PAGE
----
USAFacts provides a valuable resource that can elevate the quality of public discourse in the months and years ahead. In an age where the term “fake news” has become a daily reminder of how important the facts are to every policy debate, this is a welcome addition.

Originally published on Newsmax.com

Image courtesy of ddpavumba at FreeDigitalPhotos.net

HHS Imposes 700 Million Hours Of Paperwork On Americans Each Year

paperworkEvery day, our world becomes a little more digital.  With more and more of us communicating by email, getting our news on phones and tablets rather than on newsprint, and paying our bills online, some believe it’s only a matter of time before we become a paperless society.

But I’m not holding my breath for that to happen.  While I use email as much as the next person and even buy most of my books electronically these days, there’s one major generator of paper that keeps chugging along: the government.

Ever since the enactment of the Affordable Care Act in 2010, also known as Obamacare, the United States Department of Health and Human Services has nearly doubled the amount of time it requires Americans to spend on paperwork. In 2016, HSS imposed an estimated 700 million hours of paperwork on us. That was up sharply from 412 million hours it imposed just eight years earlier.

Sam Batkins, Director of Regulatory Policy at the American Action Forum, has attempted to put those 700 million hours of paperwork into perspective for us. He says:

“it would take 354,500 employees working full-time in the private sector (2,000 hours annually) to complete a year of HHS paperwork. That is more than the population of Honolulu, Hawaii dedicated to regulatory compliance for HHS. To monetize this figure, assuming the average wage rate of a compliance officer, yields a burden of $23.1 billion.”

So, if the huge increases in your health care premiums and deductibles under the ACA haven’t been enough to make you sick to your stomach, the massive amount of time you’ve been spending filling out new HHS-mandated forms at home, in your doctor’s office and at work could have brought about another ailment: writer’s cramp.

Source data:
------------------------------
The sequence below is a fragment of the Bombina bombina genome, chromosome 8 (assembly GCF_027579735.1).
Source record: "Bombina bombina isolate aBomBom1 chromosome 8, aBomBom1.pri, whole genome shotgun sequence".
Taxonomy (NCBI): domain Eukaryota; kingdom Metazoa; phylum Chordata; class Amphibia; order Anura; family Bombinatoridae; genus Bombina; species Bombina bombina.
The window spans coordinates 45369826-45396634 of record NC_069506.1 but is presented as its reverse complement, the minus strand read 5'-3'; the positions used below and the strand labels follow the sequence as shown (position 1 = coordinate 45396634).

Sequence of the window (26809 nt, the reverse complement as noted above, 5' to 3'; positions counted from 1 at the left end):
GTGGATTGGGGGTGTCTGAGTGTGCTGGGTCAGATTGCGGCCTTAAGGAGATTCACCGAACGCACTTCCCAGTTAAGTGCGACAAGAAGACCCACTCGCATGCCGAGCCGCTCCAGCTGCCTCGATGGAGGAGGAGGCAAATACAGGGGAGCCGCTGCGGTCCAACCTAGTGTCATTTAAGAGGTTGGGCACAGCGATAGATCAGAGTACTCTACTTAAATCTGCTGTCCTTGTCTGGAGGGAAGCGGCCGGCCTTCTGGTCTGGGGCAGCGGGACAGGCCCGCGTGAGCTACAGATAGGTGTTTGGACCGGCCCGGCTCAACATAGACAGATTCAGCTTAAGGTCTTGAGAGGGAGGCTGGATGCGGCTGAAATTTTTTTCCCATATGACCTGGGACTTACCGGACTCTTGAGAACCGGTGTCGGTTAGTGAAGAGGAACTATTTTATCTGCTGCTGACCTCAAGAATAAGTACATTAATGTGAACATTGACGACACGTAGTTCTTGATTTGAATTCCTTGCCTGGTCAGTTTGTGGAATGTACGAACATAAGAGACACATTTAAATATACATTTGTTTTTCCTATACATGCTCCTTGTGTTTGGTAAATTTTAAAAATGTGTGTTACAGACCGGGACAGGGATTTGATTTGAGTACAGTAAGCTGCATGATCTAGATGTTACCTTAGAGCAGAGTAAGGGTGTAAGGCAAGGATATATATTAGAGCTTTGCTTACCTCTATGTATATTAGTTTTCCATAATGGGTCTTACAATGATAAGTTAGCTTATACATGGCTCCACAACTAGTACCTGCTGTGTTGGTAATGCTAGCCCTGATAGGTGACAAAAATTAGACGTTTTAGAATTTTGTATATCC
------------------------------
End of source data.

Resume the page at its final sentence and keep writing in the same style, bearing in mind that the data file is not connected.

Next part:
However, as Betsy McCaughey points out in her book, What’s Ailing America, it’s not just health care consumers who are being forced to waste time filling out paperwork. All this paperwork is robbing doctors of the time they have available to spend with their patients.

She reveals that a 2014 ACA rule required doctors who take Medicare to report 18 different clinical measurements for each senior they treat. Regulators estimate that it could take as long as 108 minutes per patient to make the annual report.  All this time spent on new paperwork mandates, says McCaughey, is:

“time that could be spent treating patients, calling them to remind them to take their meds, or following up on their care. Instead, the labor is being confiscated by the federal bureaucracy to serve its own ends.”

Earlier this year, I reported here that complying with all of this red tape is not only taking our doctors’ time away from us, it’s stressing them out in a big way. A survey of 14,000 physicians from a wide variety of specialties found that more than half of them said they feel burned out in their job — a 25% increase from just four years ago. The number one reason for feeling burned out was listed as too many bureaucratic tasks. Paperwork.